A Government Agency Against Competition & Testing for Food Safety

This AP story summarizes a shocking news story and an even more shocking Appeals Court ruling:

The government can prohibit meat packers from testing their animals for mad cow disease, a federal appeals court said Friday, overturning a lower court ruling that would have allowed such testing. Because the Agriculture Department tests only a small percentage of cows for the deadly disease, Kansas meatpacker Creekstone Farms Premium Beef wanted to test all of its cows. The government said it could not. Larger meat companies worry that if Creekstone performed the test and advertised its meat as safe, they could be forced to do the expensive test, too. The U.S. Court of Appeals for the District of Columbia Circuit on Friday overturned a lower court ruling. The appeals court said restricting the test is within the scope of the government’s authority.

The lower court ruling can be found here. I agree with Stan Collender:

Let me see if I have this right.
1. Creekstone had to get government permission to provide a safer product for consumers.
2. The USDA didn’t grant that permission because it might provide Creekstone with a competitive advantage over other meatpackers.
3. The court agreed that the federal government has the right to impose rules that reduce competition within the United States AND at the same time make meat less safe to eat.
4. And this is a USDA that, under a Republican president, should be in favor of increased rather than decreased competition.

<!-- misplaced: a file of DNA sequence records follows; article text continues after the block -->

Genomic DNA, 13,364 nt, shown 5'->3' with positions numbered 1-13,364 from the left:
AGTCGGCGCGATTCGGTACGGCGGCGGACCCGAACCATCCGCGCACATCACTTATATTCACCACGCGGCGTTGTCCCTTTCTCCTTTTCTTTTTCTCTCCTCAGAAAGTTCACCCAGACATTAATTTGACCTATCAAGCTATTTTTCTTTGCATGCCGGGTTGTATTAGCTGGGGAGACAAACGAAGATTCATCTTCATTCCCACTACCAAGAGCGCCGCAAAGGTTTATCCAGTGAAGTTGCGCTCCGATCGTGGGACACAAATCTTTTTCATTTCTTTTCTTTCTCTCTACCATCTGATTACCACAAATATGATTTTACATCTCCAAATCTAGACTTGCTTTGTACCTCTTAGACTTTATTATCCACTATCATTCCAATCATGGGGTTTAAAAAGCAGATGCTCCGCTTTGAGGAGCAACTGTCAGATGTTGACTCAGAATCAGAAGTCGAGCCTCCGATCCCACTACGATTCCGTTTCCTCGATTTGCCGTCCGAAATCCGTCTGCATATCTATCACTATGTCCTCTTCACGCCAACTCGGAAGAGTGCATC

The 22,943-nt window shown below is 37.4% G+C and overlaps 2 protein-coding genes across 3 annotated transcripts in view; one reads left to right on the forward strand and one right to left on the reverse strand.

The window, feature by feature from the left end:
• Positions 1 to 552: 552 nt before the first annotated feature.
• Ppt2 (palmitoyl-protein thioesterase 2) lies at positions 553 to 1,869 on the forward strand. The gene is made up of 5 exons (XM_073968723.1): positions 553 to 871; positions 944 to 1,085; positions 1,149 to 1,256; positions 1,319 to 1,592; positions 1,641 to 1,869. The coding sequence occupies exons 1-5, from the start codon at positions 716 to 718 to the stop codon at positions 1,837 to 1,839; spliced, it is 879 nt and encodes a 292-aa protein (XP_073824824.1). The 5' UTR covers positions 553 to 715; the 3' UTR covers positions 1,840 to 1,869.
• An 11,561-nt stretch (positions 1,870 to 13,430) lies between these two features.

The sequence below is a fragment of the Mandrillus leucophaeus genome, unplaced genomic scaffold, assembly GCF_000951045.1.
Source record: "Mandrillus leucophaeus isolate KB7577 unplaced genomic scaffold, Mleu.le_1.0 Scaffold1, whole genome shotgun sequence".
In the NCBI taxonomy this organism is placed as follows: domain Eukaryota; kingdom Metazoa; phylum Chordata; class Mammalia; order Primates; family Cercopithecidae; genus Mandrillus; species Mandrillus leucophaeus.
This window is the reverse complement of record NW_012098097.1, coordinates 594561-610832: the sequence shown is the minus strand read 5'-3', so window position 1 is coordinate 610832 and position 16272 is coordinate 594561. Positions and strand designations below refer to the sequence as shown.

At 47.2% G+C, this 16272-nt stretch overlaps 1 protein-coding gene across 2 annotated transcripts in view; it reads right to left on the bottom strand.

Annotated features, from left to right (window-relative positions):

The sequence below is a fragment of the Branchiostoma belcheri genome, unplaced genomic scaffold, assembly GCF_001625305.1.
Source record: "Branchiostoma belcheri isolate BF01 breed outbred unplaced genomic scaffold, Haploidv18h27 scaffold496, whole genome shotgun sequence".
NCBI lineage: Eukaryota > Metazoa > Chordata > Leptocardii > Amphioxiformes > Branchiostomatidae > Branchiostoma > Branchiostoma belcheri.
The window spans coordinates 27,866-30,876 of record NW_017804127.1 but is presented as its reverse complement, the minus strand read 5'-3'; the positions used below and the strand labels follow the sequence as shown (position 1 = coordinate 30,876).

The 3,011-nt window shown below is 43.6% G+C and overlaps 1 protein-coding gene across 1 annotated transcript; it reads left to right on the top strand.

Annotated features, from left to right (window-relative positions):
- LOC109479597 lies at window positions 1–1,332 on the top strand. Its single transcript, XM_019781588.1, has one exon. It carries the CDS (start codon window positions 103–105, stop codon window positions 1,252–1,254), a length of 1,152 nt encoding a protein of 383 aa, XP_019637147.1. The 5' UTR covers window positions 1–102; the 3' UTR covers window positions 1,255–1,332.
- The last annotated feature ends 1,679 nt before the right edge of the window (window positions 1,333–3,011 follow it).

Here’s my question: Why did Creekstone even ask for permission?

We want the USDA to insure that we get more attention to food safety in situations where the private sector does not provide sufficient incentives for companies to do so. Creekstone saw a competitive advantage in providing a safer product and the government decides to tell this company no? Why? Because the big boys did not want this kind of competition? This is the kind of crony capitalism that legitimately drives conservatives insane.

Update: Reuters provides more on why Creekstone wanted to do additional testing:

USDA allows the mad-cow test kits to be sold only to laboratories that it approves. It says the tests should not be used as a marketing tool and the cattle that comprise the bulk of the meat supply are too young to be tested reliably. Two large export markets, Japan and South Korea, accept beef only from younger U.S. cattle. Mad cow is found mostly in older cattle. Its incubation period is two to eight years. Creekstone said it lost $200,000 a day due to reduced U.S. beef exports when it filed its lawsuit.

Just lovely! The USDA and the Appeals Court are protecting Asian beef producers from competition from US exports!